Thursday, December 28, 2017

The Great Adventure 2017 Part Eleven

Okay, we are heading into our last week and I should finish the narrative in no time!  We left off as we were riding the train to Oxford, which was where we picked up our next car.  Our B&B was in Stow-on-the-Wold, which should have been a fairly quick and easy drive.  Unfortunately, our GPS again conspired against us and by the time we figured out we were indeed going in the wrong direction, we had made our drive into a considerably longer one than it needed to be.  I hesitate to say that we wasted time, since seeing any place in England was interesting, but we did have to do some backtracking to get where we needed to be.

We spent two nights in a very quaint building that was built in 1640.  The narrow circular staircase and slant to the floors bore out this fact.


Imagine carrying two suitcases up these stairs!

We had heard good things about the Cotswolds and were looking forward to seeing some part of the area.  Our first impression was that they are indeed popular with tourists, since even in October we were hard pressed to find a parking spot on the street. The buildings in this area are made from Cotswold stone, which is lighter in color than what we had seen in other parts of the country.  As we drove around, we also saw lots of tree-lined roads, cobblestone walkways, and houses with thatched roofs.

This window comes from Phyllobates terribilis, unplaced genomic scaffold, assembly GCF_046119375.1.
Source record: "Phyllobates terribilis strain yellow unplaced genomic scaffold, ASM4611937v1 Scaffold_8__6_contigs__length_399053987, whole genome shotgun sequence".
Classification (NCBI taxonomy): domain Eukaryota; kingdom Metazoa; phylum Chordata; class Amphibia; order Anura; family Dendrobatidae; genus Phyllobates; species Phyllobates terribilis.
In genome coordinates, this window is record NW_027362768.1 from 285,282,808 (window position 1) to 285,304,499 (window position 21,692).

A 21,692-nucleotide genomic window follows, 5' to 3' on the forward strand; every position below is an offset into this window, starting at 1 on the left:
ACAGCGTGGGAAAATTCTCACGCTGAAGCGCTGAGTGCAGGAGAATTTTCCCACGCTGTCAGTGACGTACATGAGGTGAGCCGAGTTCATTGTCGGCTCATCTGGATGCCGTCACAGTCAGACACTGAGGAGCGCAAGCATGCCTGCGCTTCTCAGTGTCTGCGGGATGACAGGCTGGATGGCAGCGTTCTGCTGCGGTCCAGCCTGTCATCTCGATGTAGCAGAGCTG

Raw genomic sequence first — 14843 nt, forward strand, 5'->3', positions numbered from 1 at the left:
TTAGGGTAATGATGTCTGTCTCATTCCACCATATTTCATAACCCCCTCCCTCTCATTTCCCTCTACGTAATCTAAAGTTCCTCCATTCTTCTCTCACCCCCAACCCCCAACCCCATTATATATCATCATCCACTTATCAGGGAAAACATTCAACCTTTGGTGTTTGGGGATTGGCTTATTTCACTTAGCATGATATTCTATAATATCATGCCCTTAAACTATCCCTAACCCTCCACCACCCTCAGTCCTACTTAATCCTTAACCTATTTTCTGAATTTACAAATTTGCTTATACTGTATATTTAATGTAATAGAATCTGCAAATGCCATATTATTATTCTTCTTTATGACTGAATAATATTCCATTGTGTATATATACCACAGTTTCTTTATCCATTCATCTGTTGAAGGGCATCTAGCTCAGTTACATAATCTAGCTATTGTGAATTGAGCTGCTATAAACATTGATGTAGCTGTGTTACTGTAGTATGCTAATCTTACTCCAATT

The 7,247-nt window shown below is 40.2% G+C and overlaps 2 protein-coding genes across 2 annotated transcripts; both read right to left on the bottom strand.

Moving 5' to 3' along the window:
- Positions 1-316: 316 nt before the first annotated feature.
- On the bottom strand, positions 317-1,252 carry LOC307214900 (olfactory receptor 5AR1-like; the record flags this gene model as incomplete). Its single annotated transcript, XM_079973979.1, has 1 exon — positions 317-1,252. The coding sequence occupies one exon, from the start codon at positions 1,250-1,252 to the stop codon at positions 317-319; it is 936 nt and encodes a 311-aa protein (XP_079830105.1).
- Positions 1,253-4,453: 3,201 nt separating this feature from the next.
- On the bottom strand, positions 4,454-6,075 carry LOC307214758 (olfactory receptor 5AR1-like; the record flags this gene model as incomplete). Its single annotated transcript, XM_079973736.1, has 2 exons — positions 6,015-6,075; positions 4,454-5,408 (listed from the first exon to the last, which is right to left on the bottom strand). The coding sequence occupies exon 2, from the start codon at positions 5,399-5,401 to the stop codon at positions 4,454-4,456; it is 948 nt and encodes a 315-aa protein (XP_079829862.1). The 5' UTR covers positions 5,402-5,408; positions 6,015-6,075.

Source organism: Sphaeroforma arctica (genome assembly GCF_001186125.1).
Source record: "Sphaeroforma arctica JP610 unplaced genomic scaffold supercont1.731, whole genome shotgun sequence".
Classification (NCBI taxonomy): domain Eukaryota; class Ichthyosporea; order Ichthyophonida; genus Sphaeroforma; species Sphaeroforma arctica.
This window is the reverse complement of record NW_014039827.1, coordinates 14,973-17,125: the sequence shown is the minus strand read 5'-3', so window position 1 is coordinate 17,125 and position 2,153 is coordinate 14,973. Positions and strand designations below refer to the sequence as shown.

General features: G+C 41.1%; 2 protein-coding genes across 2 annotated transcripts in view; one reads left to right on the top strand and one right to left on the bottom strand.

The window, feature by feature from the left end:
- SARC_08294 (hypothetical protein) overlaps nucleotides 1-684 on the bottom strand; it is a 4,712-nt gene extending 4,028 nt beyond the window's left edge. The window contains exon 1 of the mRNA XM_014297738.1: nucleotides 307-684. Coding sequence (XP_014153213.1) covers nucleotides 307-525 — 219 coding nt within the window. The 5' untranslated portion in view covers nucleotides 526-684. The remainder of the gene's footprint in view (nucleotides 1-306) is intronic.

The names of the towns are so charming - Moreton-in-Marsh, Chipping Camden, Cheltenham, Farmington, and of course the Upper and Lower Slaughters.  We walked between these last two towns and, as Rick Steves told us in one of his travel videos, gates around here have to be left unlocked for walkers to pass through.  We saw the famous water wheel and also the "kissing gate" that is inscribed in honor of Prince Charles and Princess Diana.





We had two enjoyable days here just mostly looking around.

We drove back to Oxford to return the car and to spend a few days exploring this historic setting.  Our B&B was the most modern yet, with a real king-sized bed and actual room to walk around it.  We were on a main road, which was handy for taking the bus to any destination we wanted to visit.

We took a walking tour of Oxford University on our first full day and were overwhelmed with information.  A highlight was a visit to the Bodleian Library, where treasures on view included one of the original copies of the Magna Carta (damaged by mice in storage),


some of Shakespeare's original writing,


and a page from the original score of Handel's Messiah.


Being able to see these items was amazing.  We also attended a lecture addressing food trends in Victorian times; so fun to attend an actual lecture at Oxford!

The buildings have incredible history; so much was thrown at us that we couldn't much remember what was what!




We walked along the Thames for a bit after another short bus ride.  We could imagine punting along in the river, and witnessing crew races here.


Our next day was taken up with a visit to Blenheim Palace, the birthplace of Winston Churchill.  Blenheim is the residence of the Duke of Marlborough and is the only non-royal country house in England to hold the title of palace.  It is also a UNESCO World Heritage site.